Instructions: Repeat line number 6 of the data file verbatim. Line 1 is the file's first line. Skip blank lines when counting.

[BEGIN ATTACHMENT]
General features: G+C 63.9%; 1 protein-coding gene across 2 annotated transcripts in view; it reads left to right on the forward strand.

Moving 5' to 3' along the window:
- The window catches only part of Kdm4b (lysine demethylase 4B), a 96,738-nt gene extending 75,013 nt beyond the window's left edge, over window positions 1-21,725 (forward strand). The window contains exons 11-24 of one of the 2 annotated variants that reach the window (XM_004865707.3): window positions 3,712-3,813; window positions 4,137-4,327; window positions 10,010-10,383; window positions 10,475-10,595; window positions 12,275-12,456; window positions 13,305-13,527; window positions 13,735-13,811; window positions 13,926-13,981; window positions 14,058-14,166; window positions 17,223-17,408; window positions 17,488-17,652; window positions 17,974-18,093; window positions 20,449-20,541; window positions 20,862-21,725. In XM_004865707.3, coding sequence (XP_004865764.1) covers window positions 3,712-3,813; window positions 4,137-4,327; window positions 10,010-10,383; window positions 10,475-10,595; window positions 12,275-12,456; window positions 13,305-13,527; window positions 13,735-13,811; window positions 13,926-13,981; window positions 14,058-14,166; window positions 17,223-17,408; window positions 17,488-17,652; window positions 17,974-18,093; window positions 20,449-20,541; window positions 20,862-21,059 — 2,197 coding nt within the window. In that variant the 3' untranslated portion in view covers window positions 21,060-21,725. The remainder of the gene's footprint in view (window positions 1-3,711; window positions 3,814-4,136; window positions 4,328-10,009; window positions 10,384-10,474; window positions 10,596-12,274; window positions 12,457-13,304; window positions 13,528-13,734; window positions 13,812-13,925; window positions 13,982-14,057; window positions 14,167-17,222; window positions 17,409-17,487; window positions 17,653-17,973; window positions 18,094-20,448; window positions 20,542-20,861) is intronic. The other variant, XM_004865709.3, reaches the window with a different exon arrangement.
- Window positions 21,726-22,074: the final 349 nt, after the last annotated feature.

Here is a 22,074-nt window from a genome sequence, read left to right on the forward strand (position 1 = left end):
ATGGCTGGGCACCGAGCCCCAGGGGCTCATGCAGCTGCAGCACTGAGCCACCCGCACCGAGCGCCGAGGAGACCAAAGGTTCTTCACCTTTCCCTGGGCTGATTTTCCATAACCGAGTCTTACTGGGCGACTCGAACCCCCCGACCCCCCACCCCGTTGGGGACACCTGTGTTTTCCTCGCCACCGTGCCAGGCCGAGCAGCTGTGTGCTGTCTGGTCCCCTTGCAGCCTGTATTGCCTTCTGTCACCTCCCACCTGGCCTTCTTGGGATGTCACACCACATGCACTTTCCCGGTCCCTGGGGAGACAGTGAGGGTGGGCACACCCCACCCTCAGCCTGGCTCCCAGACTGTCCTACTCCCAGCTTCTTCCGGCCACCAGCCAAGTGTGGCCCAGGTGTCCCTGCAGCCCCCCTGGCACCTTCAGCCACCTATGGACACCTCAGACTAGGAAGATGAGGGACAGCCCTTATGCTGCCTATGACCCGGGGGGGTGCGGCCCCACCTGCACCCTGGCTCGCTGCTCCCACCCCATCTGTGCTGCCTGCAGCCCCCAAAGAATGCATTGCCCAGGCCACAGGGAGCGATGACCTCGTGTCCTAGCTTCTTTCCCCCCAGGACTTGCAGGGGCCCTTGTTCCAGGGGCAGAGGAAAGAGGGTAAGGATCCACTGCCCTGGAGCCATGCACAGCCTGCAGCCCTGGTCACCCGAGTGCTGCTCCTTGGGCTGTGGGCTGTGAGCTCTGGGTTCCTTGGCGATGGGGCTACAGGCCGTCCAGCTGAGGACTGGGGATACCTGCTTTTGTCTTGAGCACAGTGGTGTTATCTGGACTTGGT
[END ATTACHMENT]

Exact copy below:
ATGGCTGGGCACCGAGCCCCAGGGGCTCATGCAGCTGCAGCACTGAGCCACCCGCACCGAGCGCCGAGGAGACCAAAGGTTCTTCACCTTTCCCTGGGCTGATTTTCCATAACCGAGTCTTACTGGGCGACTCGAACCCCCCGACCCCCCACCCCGTTGGGGACACCTGTGTTTTCCTCGCCACCGTGCCAGGCCGAGCAGCTGTGTGCTGTCTGGTCCCCTTGCAGCCTGTATTGCCTTCTGTCACCTCCCACCTGGCCTTCTTGGGATGTCACACCACATGCACTTTCCCGGTCCCTGGGGAGACAGTGAGGGTGGGCACACCCCACCCTCAGCCTGGCTCCCAGACTGTCCTACTCCCAGCTTCTTCCGGCCACCAGCCAAGTGTGGCCCAGGTGTCCCTGCAGCCCCCCTGGCACCTTCAGCCACCTATGGACACCTCAGACTAGGAAGATGAGGGACAGCCCTTATGCTGCCTATGACCCGGGGGGGTGCGGCCCCACCTGCACCCTGGCTCGCTGCTCCCACCCCATCTGTGCTGCCTGCAGCCCCCAAAGAATGCATTGCCCAGGCCACAGGGAGCGATGACCTCGTGTCCTAGCTTCTTTCCCCCCAGGACTTGCAGGGGCCCTTGTTCCAGGGGCAGAGGAAAGAGGGTAAGGATCCACTGCCCTGGAGCCATGCACAGCCTGCAGCCCTGGTCACCCGAGTGCTGCTCCTTGGGCTGTGGGCTGTGAGCTCTGGGTTCCTTGGCGATGGGGCTACAGGCCGTCCAGCTGAGGACTGGGGATACCTGCTTTTGTCTTGAGCACAGTGGTGTTATCTGGACTTGGT